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Open access

L5 nerve root injury caused by anterolateral malpositioning of loosened S1 pedicle screws: illustrative cases

Shota Tamagawa, Takatoshi Okuda, Hidetoshi Nojiri, Rei Momomura, and Muneaki Ishijima

BACKGROUND

Although malpositioning of pedicle screws into the spinal canal and intervertebral foramen can cause spinal nerve root injuries, there are few reports of L5 nerve root injuries when S1 pedicle screws have been inserted anterolaterally. The authors report two cases of L5 nerve root injury caused by anterolateral malpositioning of loosened S1 pedicle screws.

OBSERVATIONS

In both patients, S1 pedicle screws were inserted toward the outside of the S1 anterior foramen, and the tip of the screws perforated the anterior sacral cortex. L5 nerve root impairment was not observed immediately after surgery. However, severe leg pain in the L5 area was observed after the S1 pedicle screws became loosened. In case 1, the symptoms could not be controlled with conservative treatment. Reoperation was performed 3 months after the initial surgery. In case 2, the symptoms gradually improved with conservative treatment because the area around the loosened S1 screw was surrounded by newly formed bone that stabilized the screws, as observed with computed tomography 1 year after surgery.

LESSONS

Surgeons should recognize that anterolateral malpositioning of S1 pedicle screws can cause L5 nerve root injury. The screws should be inserted in the correct direction without loosening.

Open access

Robot-assisted revision of sacroiliac joint fusion using a triangular titanium implant in an S2-alar-iliac trajectory: illustrative case

Matthew Triano, Islam Fayed, and Faheem A. Sandhu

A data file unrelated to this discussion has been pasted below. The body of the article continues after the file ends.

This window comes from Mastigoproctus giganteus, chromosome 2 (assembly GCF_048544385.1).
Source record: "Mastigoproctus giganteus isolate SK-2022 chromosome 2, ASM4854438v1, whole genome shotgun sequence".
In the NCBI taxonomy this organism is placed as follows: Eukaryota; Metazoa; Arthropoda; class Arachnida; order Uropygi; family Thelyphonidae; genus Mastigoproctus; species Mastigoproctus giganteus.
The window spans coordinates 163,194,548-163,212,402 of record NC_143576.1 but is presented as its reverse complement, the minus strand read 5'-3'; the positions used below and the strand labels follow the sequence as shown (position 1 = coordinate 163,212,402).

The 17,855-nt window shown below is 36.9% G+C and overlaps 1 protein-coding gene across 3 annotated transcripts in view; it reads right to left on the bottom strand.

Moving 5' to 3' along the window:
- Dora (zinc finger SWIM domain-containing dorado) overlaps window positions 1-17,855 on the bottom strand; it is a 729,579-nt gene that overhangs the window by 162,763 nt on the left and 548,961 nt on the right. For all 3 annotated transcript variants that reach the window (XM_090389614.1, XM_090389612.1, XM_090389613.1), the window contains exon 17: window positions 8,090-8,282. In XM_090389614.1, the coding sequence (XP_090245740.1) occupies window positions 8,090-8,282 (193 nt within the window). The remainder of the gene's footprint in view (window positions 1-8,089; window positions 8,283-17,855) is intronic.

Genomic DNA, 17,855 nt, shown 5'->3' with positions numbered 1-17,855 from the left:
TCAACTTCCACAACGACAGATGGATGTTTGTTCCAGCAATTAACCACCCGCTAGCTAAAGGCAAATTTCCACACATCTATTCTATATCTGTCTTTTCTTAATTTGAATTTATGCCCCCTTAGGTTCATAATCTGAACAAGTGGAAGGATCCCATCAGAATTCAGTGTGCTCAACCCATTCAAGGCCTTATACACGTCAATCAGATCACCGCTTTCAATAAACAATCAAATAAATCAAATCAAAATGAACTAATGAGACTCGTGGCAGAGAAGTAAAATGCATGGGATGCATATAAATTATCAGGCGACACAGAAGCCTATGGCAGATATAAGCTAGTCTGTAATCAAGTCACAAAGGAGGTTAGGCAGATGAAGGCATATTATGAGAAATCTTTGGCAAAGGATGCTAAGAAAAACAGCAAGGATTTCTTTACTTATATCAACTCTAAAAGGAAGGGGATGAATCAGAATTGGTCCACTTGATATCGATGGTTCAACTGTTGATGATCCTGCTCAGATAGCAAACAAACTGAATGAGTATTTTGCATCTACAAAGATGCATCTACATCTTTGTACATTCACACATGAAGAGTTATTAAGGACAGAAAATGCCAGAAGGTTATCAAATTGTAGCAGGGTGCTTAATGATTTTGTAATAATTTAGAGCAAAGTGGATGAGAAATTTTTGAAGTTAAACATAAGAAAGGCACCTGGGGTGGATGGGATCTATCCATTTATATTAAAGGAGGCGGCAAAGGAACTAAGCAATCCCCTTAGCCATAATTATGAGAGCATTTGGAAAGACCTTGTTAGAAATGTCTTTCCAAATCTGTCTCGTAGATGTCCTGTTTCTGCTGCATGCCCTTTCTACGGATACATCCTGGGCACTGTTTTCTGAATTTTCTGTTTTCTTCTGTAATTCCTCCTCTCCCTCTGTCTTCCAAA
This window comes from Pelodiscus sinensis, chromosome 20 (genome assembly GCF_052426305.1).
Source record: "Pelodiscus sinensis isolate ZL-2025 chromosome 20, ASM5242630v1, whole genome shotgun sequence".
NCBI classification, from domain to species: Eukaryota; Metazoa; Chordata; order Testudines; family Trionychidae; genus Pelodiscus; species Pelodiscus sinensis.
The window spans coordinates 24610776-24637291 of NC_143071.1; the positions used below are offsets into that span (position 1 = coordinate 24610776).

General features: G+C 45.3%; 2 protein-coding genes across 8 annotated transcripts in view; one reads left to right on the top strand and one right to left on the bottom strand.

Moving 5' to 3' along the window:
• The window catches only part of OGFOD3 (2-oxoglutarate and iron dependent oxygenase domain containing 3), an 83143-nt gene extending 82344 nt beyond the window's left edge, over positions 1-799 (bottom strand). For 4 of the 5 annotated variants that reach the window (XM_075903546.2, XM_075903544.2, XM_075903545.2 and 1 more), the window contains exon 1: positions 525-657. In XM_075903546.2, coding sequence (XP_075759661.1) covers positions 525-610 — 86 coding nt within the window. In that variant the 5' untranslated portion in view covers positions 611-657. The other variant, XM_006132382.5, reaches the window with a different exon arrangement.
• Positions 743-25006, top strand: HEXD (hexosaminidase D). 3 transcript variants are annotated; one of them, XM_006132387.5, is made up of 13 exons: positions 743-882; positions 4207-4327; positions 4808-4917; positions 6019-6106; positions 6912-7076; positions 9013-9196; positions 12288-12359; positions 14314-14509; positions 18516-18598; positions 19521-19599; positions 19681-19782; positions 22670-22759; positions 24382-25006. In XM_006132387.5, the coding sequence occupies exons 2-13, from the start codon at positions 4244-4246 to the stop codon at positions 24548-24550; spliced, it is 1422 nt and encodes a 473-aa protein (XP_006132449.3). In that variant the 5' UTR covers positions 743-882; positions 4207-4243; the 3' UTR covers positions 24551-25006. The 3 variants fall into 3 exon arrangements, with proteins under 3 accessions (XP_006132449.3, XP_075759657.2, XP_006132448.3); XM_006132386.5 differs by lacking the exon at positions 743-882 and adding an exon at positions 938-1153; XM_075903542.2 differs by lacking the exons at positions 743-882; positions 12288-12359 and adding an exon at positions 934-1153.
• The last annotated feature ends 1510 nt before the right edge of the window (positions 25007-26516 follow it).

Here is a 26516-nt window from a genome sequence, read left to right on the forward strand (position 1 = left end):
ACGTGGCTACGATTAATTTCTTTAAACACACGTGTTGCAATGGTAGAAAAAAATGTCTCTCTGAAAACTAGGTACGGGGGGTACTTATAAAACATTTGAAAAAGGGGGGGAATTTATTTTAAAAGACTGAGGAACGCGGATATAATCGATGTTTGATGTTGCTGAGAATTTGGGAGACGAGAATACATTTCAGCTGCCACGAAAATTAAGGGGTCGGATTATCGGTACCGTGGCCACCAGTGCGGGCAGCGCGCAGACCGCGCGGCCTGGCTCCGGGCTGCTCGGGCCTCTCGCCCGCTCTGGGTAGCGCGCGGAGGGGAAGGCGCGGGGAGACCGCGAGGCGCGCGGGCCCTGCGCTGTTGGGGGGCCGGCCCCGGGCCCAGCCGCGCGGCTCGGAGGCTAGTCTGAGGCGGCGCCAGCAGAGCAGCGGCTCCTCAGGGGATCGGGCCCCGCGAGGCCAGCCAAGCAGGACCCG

BACKGROUND

Sacroiliac joint (SIJ) dysfunction can lead to significant pain and disability, greatly impairing quality of life. Arthrodesis may take up to 1 year to occur, after which revision can be considered. There is a need for highly accurate and reproducible techniques for revision that allow for purchase through undisturbed bone to prevent prolonged pain and disability. Moreover, a minimally invasive technique for revision would be favorable for recovery, particularly in elderly patients.

OBSERVATIONS

An 84-year-old man with a prior history of lumbar fusion presented with severe buttock pain limiting ambulation and sitting because of the failure of arthrodesis after SIJ fusion 1 year earlier. He underwent revision using a triangular titanium implant (TTI) in an S2-alar-iliac (S2-AI) trajectory under robotic guidance, which is a novel technique not yet described in the literature. The patient’s pain largely resolved, he was able to ambulate independently, and his quality of life improved tremendously. There were no complications of surgery.

LESSONS

Placement of a TTI using an S2-AI trajectory is a safe and effective method for revision that can be considered for elderly patients. Robot-assisted navigation can be used to facilitate an accurate and reproducible approach using a minimally invasive approach.